This book traces the major stages of thinking in the development of inclusive education. It provides overviews of the main theoretical influences: the medico-psychological model; sociological positions; curriculum studies; school effectiveness; and the impact upon policy and practice of the Disability Movement. Positioned and discussed in their historical contexts the book provides a synopsis and critique of the last 50 years, including the introduction of the term "Special Educational Needs," the practice of integration, and the present processes of inclusive education. The unique features of this book include personal reflections by a number of people who are considered to have had major influence in the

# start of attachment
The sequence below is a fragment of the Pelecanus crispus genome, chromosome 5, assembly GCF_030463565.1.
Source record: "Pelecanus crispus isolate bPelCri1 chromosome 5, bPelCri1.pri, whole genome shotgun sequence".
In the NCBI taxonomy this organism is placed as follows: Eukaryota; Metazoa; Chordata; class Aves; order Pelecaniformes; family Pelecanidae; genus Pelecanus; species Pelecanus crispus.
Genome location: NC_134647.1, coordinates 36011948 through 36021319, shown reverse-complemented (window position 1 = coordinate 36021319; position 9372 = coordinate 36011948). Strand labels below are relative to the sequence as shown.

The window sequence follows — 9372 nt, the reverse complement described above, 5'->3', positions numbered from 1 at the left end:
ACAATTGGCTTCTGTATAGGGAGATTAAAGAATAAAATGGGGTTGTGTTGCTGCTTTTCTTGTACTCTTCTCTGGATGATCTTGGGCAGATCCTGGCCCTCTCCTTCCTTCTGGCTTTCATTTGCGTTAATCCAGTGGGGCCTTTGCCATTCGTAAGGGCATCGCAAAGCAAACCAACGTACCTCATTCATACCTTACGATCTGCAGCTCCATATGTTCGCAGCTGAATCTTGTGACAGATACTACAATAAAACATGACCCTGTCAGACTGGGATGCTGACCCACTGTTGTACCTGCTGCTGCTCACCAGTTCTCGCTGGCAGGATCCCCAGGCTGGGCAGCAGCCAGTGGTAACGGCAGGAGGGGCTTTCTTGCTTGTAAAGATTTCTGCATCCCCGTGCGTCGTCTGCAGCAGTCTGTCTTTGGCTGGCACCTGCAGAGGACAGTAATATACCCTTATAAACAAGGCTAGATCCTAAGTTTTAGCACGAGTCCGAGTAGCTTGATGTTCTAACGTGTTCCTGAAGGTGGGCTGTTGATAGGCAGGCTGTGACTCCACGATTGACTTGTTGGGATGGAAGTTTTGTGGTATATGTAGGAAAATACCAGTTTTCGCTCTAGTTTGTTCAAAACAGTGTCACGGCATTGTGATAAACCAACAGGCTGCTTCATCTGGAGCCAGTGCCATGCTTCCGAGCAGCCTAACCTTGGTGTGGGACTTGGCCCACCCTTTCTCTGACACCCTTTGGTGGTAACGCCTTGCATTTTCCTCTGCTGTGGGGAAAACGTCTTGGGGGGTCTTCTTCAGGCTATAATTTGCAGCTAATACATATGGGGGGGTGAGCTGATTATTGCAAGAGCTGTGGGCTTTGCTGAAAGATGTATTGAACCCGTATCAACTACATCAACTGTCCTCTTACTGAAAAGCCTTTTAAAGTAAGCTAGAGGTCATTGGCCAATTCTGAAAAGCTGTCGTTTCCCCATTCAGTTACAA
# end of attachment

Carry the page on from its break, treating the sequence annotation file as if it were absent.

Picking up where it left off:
Continuing the Dialogue

Continuing the Dialogue

Continuing the dialogue

Students are now using the Internet and e-mail to do their research. This is a relatively recent development and one that has profound implications for any form of higher education studies. Compared to when I was doing my PhD research, when a letter to a key academic other than my supervisor was probably the nearest I got to a long-distance dialogue, students now have the opportunity to engage in genuine dialogue with a diverse range of thinkers.

This opens up the following possibilities:

  • issues which are difficult to conceptualize can be clarified through an e-mail debate between academic writers and students
  • ideas being generated from the global arena are available to take students beyond national boundaries
  • students may have access to texts which are ...
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